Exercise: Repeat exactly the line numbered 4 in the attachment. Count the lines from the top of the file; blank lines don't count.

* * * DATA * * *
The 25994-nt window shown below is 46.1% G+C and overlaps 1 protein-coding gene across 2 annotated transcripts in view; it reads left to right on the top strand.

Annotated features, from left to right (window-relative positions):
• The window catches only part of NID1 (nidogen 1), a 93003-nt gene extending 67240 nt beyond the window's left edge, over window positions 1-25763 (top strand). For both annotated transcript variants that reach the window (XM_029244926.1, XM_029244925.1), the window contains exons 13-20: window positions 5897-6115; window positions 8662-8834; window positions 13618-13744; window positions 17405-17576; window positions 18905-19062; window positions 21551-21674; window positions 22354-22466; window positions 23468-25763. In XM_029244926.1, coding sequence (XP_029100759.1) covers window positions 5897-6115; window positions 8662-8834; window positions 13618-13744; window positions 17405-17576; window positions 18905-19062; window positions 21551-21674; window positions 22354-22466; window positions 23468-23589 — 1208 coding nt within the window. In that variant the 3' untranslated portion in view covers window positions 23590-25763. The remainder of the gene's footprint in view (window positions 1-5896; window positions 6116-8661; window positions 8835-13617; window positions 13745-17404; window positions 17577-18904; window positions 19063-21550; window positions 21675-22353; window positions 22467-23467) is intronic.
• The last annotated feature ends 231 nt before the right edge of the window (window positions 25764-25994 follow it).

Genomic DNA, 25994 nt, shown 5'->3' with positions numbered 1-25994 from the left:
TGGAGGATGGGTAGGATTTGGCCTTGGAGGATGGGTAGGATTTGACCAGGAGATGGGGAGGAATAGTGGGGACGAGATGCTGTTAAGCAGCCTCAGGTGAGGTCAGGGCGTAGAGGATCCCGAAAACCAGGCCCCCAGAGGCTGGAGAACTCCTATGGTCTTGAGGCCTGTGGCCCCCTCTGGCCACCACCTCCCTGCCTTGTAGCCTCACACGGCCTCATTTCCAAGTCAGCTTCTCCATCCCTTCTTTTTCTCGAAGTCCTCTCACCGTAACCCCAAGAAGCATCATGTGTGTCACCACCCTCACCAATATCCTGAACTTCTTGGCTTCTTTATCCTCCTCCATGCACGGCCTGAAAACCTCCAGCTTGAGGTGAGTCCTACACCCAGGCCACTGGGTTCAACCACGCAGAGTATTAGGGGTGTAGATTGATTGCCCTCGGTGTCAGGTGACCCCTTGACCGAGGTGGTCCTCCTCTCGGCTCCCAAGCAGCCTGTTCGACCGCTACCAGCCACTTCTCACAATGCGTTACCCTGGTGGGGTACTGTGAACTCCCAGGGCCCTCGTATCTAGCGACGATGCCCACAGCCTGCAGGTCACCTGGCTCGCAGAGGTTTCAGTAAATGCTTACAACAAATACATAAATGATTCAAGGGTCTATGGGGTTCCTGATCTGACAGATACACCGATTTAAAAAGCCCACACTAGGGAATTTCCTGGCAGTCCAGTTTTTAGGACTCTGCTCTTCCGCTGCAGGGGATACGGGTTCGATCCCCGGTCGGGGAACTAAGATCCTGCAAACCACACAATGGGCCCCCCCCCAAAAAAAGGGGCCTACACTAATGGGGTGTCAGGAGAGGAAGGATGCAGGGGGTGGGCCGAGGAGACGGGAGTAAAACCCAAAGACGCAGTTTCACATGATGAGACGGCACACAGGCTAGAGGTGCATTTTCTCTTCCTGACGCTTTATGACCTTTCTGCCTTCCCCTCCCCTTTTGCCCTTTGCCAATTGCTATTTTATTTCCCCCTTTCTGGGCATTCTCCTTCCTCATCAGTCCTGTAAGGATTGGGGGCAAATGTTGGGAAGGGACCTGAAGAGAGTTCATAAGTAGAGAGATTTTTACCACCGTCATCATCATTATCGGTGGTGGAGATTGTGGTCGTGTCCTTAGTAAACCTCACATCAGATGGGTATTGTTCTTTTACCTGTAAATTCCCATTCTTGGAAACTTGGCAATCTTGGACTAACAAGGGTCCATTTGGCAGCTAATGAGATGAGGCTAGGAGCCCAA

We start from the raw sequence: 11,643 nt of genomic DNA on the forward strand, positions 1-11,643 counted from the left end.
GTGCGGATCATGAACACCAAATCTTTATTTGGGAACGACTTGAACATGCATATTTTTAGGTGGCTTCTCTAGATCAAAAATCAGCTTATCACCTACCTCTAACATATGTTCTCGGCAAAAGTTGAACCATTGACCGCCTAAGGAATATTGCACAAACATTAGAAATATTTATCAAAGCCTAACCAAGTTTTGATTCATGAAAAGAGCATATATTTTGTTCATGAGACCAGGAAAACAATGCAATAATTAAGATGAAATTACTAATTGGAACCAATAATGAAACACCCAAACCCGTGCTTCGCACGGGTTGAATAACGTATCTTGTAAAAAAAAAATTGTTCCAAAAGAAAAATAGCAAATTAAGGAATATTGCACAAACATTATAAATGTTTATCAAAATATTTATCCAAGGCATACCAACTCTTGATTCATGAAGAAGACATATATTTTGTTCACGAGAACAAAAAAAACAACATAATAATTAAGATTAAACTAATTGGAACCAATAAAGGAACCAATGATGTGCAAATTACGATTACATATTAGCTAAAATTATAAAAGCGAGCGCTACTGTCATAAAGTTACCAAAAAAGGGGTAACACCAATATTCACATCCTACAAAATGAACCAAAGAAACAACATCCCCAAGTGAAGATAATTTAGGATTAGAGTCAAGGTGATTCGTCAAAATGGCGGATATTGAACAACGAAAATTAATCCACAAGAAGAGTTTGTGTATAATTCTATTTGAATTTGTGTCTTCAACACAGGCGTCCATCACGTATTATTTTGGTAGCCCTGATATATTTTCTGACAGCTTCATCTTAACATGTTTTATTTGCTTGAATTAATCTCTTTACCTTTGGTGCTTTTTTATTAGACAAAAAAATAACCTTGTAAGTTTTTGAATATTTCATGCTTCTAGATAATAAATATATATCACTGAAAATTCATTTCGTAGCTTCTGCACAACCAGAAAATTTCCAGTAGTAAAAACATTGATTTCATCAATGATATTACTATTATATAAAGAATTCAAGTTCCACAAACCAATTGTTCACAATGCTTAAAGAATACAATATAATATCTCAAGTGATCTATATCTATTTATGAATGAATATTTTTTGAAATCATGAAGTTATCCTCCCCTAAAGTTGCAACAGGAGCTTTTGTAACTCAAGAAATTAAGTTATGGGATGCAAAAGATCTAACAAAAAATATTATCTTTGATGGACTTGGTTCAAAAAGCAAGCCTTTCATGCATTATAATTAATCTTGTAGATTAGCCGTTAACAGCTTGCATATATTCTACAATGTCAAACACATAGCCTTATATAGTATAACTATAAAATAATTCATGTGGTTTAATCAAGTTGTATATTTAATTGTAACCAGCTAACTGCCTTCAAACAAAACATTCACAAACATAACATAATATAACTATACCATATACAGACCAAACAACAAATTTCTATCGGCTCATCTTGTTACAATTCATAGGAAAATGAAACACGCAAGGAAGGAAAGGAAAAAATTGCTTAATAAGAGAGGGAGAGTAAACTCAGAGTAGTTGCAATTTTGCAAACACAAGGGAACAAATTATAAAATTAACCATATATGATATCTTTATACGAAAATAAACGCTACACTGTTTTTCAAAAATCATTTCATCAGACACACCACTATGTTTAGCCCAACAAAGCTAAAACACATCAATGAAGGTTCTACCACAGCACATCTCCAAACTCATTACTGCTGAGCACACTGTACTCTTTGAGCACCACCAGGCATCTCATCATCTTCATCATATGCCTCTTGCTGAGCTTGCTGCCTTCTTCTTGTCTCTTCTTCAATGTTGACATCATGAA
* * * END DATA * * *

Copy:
• The last annotated feature ends 231 nt before the right edge of the window (window positions 25764-25994 follow it).